When SQL server processes this "INSERT" command, it creates a new virtual table, which contains all nine of the fields in the "INSERT" command. This table is named "Inserted", and is passed to the trig_addAuthor trigger. The table is named "Inserted" because it contains all of the newly added fields and values from our "INSERT" command.

If we created a trigger that was activated when we deleted a record from the "authors table (using the "FOR DELETE" syntax), then the virtual table would contain all of the fields and values from the deleted record(s), and would be named "Deleted".

Likewise, if we created a trigger for when an authors details were updated (using the "FOR UPDATE" syntax), then both the "Inserted" and "Deleted" virtual tables would be created and available from within the trigger. The "Deleted" table would contain all of the fields and values for the row(s) before they were updated, and the "Inserted" table would contain the new row(s) with the updated fields and values.

When dealing with triggers, you must understand how they actually operate on the data contained within their virtual tables. Let’s say that we run an "UPDATE" command on the "authors" table, which has a trigger attached to it. The "UPDATE" command might affect more than one row.

When this is the case, the "UPDATE" trigger is called for each row that was affected by the update command. So, at any one time, each trigger only deals with one row. <incorrect!>

However many rows were affected by the INSERT, UPDATE, or DELETE is how many rows will be in the trigger table.  So you must code the trigger to handle multiple rows.

PRINT 'New author "' + @newName + '" added.'

Lastly, we print the "newName" variable, which now contains the full name of the new author that has just been added.

To test our new trigger, start Query Analyzer and connect to your database server. Enter the following code into the SQL query pane:

USE pubs


INSERT INTO authors(au_id, au_lname, au_fname, phone, address, city, state, zip, contract)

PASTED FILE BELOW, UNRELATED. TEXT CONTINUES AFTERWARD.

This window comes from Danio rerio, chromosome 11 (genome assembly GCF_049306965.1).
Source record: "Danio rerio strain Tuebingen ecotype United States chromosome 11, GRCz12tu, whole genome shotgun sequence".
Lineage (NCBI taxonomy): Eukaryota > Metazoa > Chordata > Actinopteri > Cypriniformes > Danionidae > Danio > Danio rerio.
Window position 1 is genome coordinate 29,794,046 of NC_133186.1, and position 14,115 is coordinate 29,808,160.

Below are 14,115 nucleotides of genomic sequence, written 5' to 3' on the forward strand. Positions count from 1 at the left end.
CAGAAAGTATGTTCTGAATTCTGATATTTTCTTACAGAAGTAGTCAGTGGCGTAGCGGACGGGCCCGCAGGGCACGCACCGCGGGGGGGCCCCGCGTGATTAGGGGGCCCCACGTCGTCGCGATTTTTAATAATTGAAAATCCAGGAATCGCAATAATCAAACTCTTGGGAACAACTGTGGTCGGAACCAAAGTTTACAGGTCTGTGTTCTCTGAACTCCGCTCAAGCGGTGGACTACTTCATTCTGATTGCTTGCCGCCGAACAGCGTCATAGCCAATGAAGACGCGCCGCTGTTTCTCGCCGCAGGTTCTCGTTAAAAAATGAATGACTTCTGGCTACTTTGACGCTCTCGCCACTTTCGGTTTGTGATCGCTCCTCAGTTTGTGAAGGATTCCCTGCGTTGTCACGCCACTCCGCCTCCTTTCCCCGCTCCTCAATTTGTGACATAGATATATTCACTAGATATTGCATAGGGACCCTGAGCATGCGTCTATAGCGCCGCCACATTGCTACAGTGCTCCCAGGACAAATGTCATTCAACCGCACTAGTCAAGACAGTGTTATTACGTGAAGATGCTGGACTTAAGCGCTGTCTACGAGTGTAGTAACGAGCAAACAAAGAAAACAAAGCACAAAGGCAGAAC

VALUES('172-85-4534', 'Doe', 'John', '123456', '1 Black Street', 'Doeville', 'CA', '90210', 0)

Click the "Run" button, or press the F5 function key to execute our "INSERT" statement. SQL Server will add the new record to the "authors" table, automatically calling our "trig_addAuthor" trigger once it's done. This is shown in the example below:

The results of adding a new record to the authors table

Example 2 from 

Let's take a look at "UPDATE" and "DELETE" triggers. Here's an "UPDATE" trigger:

CREATE TRIGGER trig_updateAuthor
ON authors



SELECT @oldName = (SELECT au_fName + ' ' + au_lName FROM Deleted)
SELECT @newName = (SELECT au_fName + ' ' + au_lName FROM Inserted)

PRINT 'Name changed from "' + @oldName + '" to "' + @newName + '"'

This trigger will automatically be executed whenever we update one/more records in the "authors" table. It starts by creating two new variables: oldName and newName. The "UPDATE" function is used to check whether or not the "au_fName" and "au_lName" fields have been updated by the "UPDATE" query that executed the "trig_updateAuthor" trigger. If both fields haven't, then the trigger returns control to SQL server.

Recall that "UPDATE" triggers have access to two virtual tables: Deleted (which contains all of the fields and values for the records before they were updated), and Inserted (which contains all of the fields and values for the records after they have been updated). We get the value of the users name before the update from the "Deleted" table and store it in the "oldName" variable.